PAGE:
News about the German “shrink dinosaur”

News about the German “shrink dinosaur”

With a length of only about six meters, Europasaurus was tiny compared to its gigantic relatives 154 million years ago. Illustration: © Davide Bonadonna

On a former island in what is now northern Germany, it had developed into a tiny creature: the Europasaurus is considered a case of island dwarfing among dinosaurs. Researchers have now found out something new about this special representative of the long-necked dinosaurs: the characteristics of the balance organ of the young animals suggest that they started life as precocial and then followed the herd. The paleontologists say that Europasaurs could probably also hear well and possibly communicated with each other.

When unusually small fossils of dinosaurs from the group of sauropods were discovered in a quarry on the northern edge of the Harz Mountains in 1998, it was initially assumed that they were a group of young animals. The long-necked dinosaur family is known to have produced the largest land vertebrates of all time: some sauropods grew to around 40 meters long and possibly weighed 80 tons. But then an examination of the fine structure of the bones discovered in the resin revealed that some of the specimens were fully grown in addition to juveniles. It finally became apparent that about 154 million years ago, a small relative of the brachiosaurs lived on an island in what is now northern Germany: Europasaurus holgeri was only about six meters long and weighed less than a ton.

Island gnomes looked in the head

It is assumed that the short stature was due to the phenomenon of so-called island dwarfing: Large animals sometimes become smaller on islands due to the limited food supply. There are various examples of this from the present and the past. On the islands of present-day Indonesia, for example, there were once pygmy elephants, which, measuring 90 centimeters at the shoulder, were hardly larger than a St. Bernard. In the case of Europasaurus, a sea-level rise in the Jurassic period probably led to the dinosaurs being isolated on an island and dwarfing there.

A research team from the Universities of Greifswald and Vienna has now devoted another study to this interesting species of sauropod. They used high-resolution computed tomography to examine skull remains from found individuals of different ages. As they explain, the reason for choosing this research approach was that there is hardly any other sauropod in the world that has more skull material from different ages. The focus of the study was the cavities where the dinosaurs' inner ears once sat. The paleontologists explain that conclusions about the characteristics of the former soft tissue were possible based on the bony structures.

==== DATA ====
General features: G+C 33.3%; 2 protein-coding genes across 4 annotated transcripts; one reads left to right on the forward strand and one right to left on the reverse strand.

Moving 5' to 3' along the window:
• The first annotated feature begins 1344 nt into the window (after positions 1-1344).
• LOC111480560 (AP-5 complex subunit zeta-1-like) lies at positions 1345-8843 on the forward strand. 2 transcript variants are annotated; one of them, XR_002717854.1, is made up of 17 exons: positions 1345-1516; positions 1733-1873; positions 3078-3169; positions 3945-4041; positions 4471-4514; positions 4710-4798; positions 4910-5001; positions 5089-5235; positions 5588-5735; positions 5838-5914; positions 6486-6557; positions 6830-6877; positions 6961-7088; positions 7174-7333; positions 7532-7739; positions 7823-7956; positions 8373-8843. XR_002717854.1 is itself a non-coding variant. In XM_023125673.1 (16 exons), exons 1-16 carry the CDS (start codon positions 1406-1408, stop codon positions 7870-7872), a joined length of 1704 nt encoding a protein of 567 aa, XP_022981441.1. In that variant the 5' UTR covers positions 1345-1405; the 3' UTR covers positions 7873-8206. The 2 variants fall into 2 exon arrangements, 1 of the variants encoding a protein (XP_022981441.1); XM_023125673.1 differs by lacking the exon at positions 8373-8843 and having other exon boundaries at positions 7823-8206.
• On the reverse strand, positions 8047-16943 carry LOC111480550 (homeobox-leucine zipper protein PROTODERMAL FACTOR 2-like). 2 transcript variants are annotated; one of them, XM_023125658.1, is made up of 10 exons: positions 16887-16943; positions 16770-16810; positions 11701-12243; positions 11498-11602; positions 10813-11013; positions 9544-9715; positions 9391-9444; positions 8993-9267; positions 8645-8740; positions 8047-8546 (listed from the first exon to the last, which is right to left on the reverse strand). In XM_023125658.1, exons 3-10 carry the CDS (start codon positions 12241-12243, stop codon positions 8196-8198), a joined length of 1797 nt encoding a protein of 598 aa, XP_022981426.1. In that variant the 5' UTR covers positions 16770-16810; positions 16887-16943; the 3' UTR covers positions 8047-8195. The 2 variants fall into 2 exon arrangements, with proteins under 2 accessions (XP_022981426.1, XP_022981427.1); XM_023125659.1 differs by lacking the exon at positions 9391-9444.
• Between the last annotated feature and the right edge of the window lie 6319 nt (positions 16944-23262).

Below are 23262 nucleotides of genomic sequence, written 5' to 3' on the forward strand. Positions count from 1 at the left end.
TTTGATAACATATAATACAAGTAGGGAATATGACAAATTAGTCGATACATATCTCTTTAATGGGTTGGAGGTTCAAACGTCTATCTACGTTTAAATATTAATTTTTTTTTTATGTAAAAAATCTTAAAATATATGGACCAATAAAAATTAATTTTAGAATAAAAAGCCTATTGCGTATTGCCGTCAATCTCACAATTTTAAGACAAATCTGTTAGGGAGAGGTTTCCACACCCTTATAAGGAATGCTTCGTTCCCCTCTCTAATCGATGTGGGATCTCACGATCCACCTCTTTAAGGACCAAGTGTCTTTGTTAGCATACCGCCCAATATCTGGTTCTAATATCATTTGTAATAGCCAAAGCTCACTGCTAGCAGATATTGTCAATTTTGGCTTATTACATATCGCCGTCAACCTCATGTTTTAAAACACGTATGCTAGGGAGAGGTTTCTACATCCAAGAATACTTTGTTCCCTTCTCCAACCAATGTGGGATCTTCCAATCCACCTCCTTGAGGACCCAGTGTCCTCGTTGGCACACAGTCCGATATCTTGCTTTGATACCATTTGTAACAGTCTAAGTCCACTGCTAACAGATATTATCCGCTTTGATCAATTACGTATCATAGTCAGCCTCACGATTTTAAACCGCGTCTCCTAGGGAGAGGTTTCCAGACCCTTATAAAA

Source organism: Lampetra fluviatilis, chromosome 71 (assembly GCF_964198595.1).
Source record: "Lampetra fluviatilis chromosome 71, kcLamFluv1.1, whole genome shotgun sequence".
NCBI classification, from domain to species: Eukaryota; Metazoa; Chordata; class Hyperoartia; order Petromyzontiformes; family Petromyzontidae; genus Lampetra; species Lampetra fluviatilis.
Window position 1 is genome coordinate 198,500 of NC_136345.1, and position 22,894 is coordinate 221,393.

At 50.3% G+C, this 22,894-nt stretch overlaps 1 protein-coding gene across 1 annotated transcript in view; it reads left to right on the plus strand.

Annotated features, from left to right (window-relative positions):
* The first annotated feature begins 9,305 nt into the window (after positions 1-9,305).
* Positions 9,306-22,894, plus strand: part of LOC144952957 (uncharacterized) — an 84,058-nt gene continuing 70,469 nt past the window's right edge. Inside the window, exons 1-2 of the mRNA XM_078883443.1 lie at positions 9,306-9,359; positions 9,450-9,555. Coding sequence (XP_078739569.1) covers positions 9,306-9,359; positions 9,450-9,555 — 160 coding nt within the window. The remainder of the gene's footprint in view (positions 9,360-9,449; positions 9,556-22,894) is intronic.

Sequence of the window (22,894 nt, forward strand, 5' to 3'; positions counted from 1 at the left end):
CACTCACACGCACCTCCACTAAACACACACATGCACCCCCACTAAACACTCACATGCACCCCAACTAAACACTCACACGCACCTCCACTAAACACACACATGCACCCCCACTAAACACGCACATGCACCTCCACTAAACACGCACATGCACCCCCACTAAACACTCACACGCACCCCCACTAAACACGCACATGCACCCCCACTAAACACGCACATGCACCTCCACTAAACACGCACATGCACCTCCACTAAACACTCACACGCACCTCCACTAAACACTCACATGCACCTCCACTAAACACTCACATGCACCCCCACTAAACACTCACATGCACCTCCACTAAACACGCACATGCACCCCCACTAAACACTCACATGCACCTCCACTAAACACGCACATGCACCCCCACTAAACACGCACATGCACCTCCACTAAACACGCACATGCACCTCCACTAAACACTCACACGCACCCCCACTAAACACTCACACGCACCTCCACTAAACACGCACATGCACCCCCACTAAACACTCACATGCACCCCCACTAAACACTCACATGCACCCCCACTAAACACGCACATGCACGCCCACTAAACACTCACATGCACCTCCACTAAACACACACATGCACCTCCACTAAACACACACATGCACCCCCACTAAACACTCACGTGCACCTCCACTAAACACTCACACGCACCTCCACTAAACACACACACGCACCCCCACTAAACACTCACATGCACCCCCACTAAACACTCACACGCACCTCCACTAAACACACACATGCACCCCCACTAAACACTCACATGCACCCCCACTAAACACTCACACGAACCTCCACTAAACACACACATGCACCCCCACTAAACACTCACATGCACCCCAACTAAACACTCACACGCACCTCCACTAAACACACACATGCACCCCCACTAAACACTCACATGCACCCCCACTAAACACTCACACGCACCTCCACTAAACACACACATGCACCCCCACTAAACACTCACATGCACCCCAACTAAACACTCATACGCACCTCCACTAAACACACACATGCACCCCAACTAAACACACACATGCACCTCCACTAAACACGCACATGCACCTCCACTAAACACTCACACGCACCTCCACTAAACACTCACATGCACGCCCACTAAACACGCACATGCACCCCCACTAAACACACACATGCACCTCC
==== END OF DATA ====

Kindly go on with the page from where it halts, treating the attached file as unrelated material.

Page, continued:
Europasaurus was probably a precocial

As they report, the analyzes showed that the part of the inner ear responsible for hearing, the lagena or cochlea, was relatively long in Europasaurus. This feature suggests that Europasaurus had relatively good hearing, the scientists say. Exactly what it was used for remains unclear, but it could have played a role in the social behavior of the animals, which probably lived in herds: there could have been intraspecific communication, so the assumption is.

However, the clearest finding relates to the balance organ in the inner ear, which consists of three small semicircular canals. The researchers found housings for these vestibular organs in very small individuals, which already largely corresponded in shape and size to those of the adult animals. Some of the skull remains examined are so tiny that they may have come from hatchlings. "This shows that even very young individuals of Europasaurus were heavily dependent on their sense of balance," says senior author Sebastian Stumpf from the University of Vienna.

As the scientists explain, this provides an indication of the behavior of the animals after they were born: it stands to reason that Europasaurus was a so-called precocial. This is what animals are called in which the youngest already move independently and, in contrast to nest stools, do not grow up in one place. The study again proves that probably all sauropods were precocial. But in the case of Europasaurus, there could have been something special: Since the adults were not as gigantic as Brachiosaurus and Co, the Europasaurus juveniles could have migrated close to the group early on, according to the paleontologists.

Source: University of Vienna, Rheinische Friedrich-Wilhelms-Universität Bonn, specialist article: eLife, doi: 10.7554/eLife.82190

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